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      A Semi-distributed Model for Predicting Faecal Coliform in Urban Stormwater by Integrating SWMM and MOPUS

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          The microbial contamination of urban stormwater has an important impact on human health and stormwater reuse. This study develops an exploratory semi-distributed model, MOPUS_S, which can simulate faecal coliform levels in separate sewer systems in urban catchments. The MOPUS_S was built by coupling the SWMM model and the microbial MOPUS model. The parameters associated with the deposition and wash-off of microorganisms were more influential than those related to microorganism survival processes. Compared to other existing bacterial models, MOPUS_S showed comparable performance in predicting faecal coliform concentrations. The performance varied largely between rainfall events, with Nash-Sutcliffe efficiency (NSE) values ranging from −5.03 to 0.39 and R 2 ranging from −0.02 to 0.83, respectively. The model simulation results for low and medium concentrations were better than those for the peak concentrations. Poor simulation results of peak concentrations obviously affect the overall model performance. In general, MOPUS_S could be capable of predicting the faecal coliform load in urban catchments and be a useful tool for urban stormwater management planning.

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          Most cited references 36

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          Modeling surface water-groundwater interaction in arid and semi-arid regions with intensive agriculture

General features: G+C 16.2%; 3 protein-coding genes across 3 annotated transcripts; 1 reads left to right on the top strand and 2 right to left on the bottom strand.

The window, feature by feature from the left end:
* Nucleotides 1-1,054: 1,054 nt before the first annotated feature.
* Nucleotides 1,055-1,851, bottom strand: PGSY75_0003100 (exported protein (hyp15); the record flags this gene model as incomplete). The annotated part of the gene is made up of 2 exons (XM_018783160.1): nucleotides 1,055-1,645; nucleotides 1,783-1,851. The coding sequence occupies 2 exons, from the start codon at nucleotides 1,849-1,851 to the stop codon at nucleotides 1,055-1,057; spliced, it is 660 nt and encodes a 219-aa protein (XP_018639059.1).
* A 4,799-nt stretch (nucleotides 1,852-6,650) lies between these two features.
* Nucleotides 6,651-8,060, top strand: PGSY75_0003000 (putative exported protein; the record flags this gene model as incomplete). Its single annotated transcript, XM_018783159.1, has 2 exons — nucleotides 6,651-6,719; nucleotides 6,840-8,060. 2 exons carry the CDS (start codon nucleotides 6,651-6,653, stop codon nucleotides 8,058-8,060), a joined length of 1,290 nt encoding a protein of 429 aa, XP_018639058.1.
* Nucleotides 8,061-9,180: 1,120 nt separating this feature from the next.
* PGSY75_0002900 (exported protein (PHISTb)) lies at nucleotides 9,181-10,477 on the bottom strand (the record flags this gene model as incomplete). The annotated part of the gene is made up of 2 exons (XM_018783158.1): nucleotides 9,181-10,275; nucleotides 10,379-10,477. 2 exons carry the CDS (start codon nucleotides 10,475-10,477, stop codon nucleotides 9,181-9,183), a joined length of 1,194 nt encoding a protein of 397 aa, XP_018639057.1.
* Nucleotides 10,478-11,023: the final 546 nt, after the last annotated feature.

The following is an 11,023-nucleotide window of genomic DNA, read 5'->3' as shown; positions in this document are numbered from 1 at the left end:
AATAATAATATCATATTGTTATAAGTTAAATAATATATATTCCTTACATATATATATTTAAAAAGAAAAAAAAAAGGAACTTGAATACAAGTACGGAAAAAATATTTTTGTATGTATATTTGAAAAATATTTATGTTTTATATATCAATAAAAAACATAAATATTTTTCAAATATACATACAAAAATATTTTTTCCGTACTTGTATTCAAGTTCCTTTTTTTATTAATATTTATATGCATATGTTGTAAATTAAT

Yi Zheng,  Jie Liu,  Yong Tian (2015)
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            Prevalence of human pathogens and indicators in stormwater runoff in Brisbane, Australia.

            Elevated numbers of enteric pathogens in the receiving waters following a storm event can be a serious public health concern. The purpose of this study was to conduct a preliminary investigation into the presence of human pathogens of concern in urban stormwater runoff. The involvement of a human sewage as a potential source of contamination was also investigated by using microbial source tracking methods. Water samples (20 L) were collected after storm events and during the dry weather from six sites in Brisbane, Australia. Collected samples were analyzed for fecal indicator bacteria (FIB), and then concentrated using hollow fiber ultrafiltration followed by molecular detection of selected enteric pathogens. The levels of FIB were found to frequently exceed the upper limit of Australian guidelines for managing risks in recreational water, during the dry periods and by further several orders of magnitude in the stormwater runoff. Enterococcus spp. numbers as high as 3×10(4) 100 mL(-1) were detected in the stormwater runoff at the Fitzgibbon site. Human adenovirus and polyomavirus were frequently detected from all six sampling sites during wet and dry weather conditions suggesting their wide spread presence in the urban aquatic environments. Campylobacter jejuni, Campylobacter coli and Salmonella enterica were also detected during both dry and wet weather conditions. Presence of human-specific HF183 Bacteroides marker in most of the samples tested suggests ubiquitous sewage contamination in the urban environment. Since stormwater runoff routinely contains high numbers of FIB and other enteric pathogens, some degree of treatment of captured stormwater would be required if it were to be used for non-potable purposes. Crown Copyright © 2012. Published by Elsevier Ltd. All rights reserved.